Is Achilles Treatment Of Hector's Body Conduct Unbecoming A Knight?

Is Achilles Treatment Of Hector's Body Conduct Unbecoming A Knight?

Length: 1583 words (4.5 double-spaced pages)

Rating: Excellent

Open Document

Essay Preview

More ↓
Based on the text, I find it undeniable that Achilles' treatment of Hector's body was despicable. But the argument can be furthered with the question of Achilles' role in the story. Was Achilles a knight at all? Or was he simply a killer with an army? If Achilles can only be considered a knight technically, then can his actions really be measured by something he isn't truly? If it is assumed Achilles was a "knight" the argument will go one way. But if Achilles is viewed as a killer, all assumptions of proper action are dismissed, and therefore, his treatment of Hector's need find an alternative gauge.
To take it back ten steps, let's first discuss Achilles' treatment of Hector, before Hector was just a body to be discarded. In Homer's The Iliad, Hector, the son of King Priam and the heir to the Trojan throne, is faced in battle with Achilles, a Greek man made invulnerable to harm (and known for his number of killings), except for a bit of his heel that was not dipped (as he was, as a baby) in the river Styx. Their dual follows the wrongful death of Achilles' close friend Patroclus (who had dressed in Achilles' armor and entered battle) at the hands of Hector. Though Hector was mistaken, and Patroclus' death was arguably unnecessary, Achilles holds Hector accountable, and therefore they meet for battle outside the walls of Troy when Achilles comes seeking Hector, and Hector only.
It is important, still, to give clear impressions of these men, before their battle, and the aftermath of it, is analyzed. These are two men who represent very different backgrounds, coming together to fight in a battle that will test the strength of their fighting skills, and morality. Hector is the son of a king, and acts so. He expresses not only his fear of the fight with Achilles, but also of what will happen if he does not fight. "So now, better by far for me/To stand up to Achilles, kill him, come home alive/Or die at his hands in glory out before the walls. (Book XXII 124-131)" Hector embodies a sense of nobility that Achilles does not share. He fights for not only himself, but for the cause of protecting his country and its pride. Achilles fights Hector for revenge. Therefore, Hector enters the confrontation pursuing an obligation, and Achilles enters it hoping to pacify his pain in the loss of Patroclus.

How to Cite this Page

MLA Citation:
"Is Achilles Treatment Of Hector's Body Conduct Unbecoming A Knight?." 21 Mar 2019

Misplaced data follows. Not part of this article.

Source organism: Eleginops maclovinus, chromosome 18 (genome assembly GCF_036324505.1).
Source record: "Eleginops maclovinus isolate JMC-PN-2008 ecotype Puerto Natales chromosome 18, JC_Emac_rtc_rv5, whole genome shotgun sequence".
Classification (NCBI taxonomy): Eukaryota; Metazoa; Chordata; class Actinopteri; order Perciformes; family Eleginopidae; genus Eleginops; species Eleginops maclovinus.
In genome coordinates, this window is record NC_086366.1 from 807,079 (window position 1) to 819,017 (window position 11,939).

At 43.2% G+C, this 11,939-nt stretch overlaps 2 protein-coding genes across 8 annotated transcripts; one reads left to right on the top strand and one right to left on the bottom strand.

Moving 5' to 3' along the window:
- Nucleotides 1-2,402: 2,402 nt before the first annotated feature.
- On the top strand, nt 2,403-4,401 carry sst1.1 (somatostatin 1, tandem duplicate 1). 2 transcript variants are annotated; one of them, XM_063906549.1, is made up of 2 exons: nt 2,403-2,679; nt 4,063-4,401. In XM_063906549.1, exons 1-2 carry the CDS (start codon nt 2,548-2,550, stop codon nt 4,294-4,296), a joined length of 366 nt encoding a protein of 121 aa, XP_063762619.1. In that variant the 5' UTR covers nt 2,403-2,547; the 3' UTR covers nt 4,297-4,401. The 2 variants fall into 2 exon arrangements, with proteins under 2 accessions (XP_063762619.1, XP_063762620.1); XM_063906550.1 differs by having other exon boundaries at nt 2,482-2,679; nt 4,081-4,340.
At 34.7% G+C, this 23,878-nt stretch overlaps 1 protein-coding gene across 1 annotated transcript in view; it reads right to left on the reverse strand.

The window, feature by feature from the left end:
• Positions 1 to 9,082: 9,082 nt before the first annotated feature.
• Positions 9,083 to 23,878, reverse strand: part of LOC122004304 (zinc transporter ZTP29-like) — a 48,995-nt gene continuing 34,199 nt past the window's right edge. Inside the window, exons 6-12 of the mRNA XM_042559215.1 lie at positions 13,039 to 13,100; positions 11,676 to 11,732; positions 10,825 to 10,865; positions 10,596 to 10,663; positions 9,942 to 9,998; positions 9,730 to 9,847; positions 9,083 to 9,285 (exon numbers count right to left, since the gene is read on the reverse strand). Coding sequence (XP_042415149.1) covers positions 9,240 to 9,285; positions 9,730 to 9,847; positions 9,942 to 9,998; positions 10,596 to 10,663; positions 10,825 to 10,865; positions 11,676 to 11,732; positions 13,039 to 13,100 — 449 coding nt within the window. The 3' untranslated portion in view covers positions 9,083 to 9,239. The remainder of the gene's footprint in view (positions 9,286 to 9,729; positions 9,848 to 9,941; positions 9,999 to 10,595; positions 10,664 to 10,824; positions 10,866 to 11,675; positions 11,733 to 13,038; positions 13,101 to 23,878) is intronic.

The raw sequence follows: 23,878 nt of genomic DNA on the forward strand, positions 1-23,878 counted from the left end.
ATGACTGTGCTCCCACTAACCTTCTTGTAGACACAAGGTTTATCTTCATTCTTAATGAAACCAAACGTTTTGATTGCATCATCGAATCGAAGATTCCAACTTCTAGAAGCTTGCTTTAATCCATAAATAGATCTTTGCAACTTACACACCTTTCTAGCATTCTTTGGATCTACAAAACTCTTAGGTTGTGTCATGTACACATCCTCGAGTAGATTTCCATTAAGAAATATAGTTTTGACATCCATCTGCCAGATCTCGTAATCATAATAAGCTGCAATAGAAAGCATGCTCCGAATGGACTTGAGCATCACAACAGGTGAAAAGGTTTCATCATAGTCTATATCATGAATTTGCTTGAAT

Need Writing Help?

Get feedback on grammar, clarity, concision and logic instantly.

Check your paper »

Evaluation Of Conduct And Conduct Disorder Essay

- Conduct Disorder Conduct disorder is a childhood behavior disorder characterized by aggressive and destructive behaviors that cause disruptions in the child’s everyday life, such as school, home, grocery store, and neighborhood (Connor, D. F., 2002). The primary characteristic of conduct disorder is a recurring and continual pattern of behaviors that violate societal rights and the personal rights of others. It is one of the most prevalent categories of childhood mental health disorders in the United States, with an estimated 9% for males and 2% for females (Merikangas, K....   [tags: Mental disorder, Psychology, Conduct disorder]

Research Papers
1241 words (3.5 pages)

Essay about Hector 's Dilemma Of The Iliad

- Hector’s Dilemma Hector seems to be the true protagonist in The Iliad, for he is portrayed as a level-headed ruler with a strong love for his family. When Hector’s brother, Paris, started the Trojan War by abducting Helen, Hector was kind to him. A forgiving man, Hector was also a competent leader, and the extensive military strides made by the Trojans early in the poem prove this fact. However, for all his exemplary qualities, Hector possessed an errant streak of pride. His pridefulness bubbled to the surface when he was faced with a dilemma regarding the defense of Troy....   [tags: Iliad, Trojan War, Achilles, Hector]

Research Papers
734 words (2.1 pages)

Essay Comparison Of Hector Vs. Achilles

- Comparison of Hector vs. Achilles Since the beginning of time there have always been great heroes in many different societies throughout the world. Heroes have many great qualities and characteristics about them that make the hero unique. Heroes stand out in society though there actions, abilities, and intellectual superiority. In literature, many characters possess these great skills. Many characters in stories want glory, fame, and ultimately to be remembered. These characters are attention grabbers to a reader....   [tags: Achilles, Trojan War, Iliad, Hector]

Research Papers
1404 words (4 pages)

Hector v.s Paris Rivalry in The Liad Essay

- Throughout time, sibling have had to deal with sibling rivalry. It is been seen even as far back as the 7th or 8th century b.c.e when homer wrote the epic poem, The Iliad. In the Iliad, Homer showed us a huge sibling rivalry between the two brother Hector and Paris. He focus on these two men that both want to become a great legacy and hero. Homer’s comparison of these to characters shows there drive to become the better man. Through all of there rivalries, which include but are not limited to family, behaviour in battle, and how they relate to the gods, Hector shows that he is the more honourable man....   [tags: siblings, homer, rivalry, hector]